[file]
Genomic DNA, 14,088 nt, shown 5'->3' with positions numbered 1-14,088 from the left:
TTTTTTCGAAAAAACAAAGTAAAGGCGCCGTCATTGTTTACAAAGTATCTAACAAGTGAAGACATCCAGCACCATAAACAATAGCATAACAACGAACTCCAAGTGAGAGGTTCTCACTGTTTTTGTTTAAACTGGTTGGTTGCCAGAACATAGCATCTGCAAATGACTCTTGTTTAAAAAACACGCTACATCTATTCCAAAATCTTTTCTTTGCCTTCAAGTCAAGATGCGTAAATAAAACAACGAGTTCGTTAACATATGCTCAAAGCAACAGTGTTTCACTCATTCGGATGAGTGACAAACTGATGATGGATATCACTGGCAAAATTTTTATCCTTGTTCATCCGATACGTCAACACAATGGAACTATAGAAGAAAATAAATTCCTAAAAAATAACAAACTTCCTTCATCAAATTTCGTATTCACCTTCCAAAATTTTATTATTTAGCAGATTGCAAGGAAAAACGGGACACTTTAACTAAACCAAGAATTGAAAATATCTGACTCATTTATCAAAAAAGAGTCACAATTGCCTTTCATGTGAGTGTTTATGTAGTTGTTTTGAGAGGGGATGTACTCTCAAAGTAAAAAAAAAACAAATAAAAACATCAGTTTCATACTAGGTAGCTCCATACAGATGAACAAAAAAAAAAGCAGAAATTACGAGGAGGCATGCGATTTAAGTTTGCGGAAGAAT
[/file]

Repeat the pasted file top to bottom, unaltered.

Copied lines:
Genomic DNA, 14,088 nt, shown 5'->3' with positions numbered 1-14,088 from the left:
TTTTTTCGAAAAAACAAAGTAAAGGCGCCGTCATTGTTTACAAAGTATCTAACAAGTGAAGACATCCAGCACCATAAACAATAGCATAACAACGAACTCCAAGTGAGAGGTTCTCACTGTTTTTGTTTAAACTGGTTGGTTGCCAGAACATAGCATCTGCAAATGACTCTTGTTTAAAAAACACGCTACATCTATTCCAAAATCTTTTCTTTGCCTTCAAGTCAAGATGCGTAAATAAAACAACGAGTTCGTTAACATATGCTCAAAGCAACAGTGTTTCACTCATTCGGATGAGTGACAAACTGATGATGGATATCACTGGCAAAATTTTTATCCTTGTTCATCCGATACGTCAACACAATGGAACTATAGAAGAAAATAAATTCCTAAAAAATAACAAACTTCCTTCATCAAATTTCGTATTCACCTTCCAAAATTTTATTATTTAGCAGATTGCAAGGAAAAACGGGACACTTTAACTAAACCAAGAATTGAAAATATCTGACTCATTTATCAAAAAAGAGTCACAATTGCCTTTCATGTGAGTGTTTATGTAGTTGTTTTGAGAGGGGATGTACTCTCAAAGTAAAAAAAAAACAAATAAAAACATCAGTTTCATACTAGGTAGCTCCATACAGATGAACAAAAAAAAAAGCAGAAATTACGAGGAGGCATGCGATTTAAGTTTGCGGAAGAAT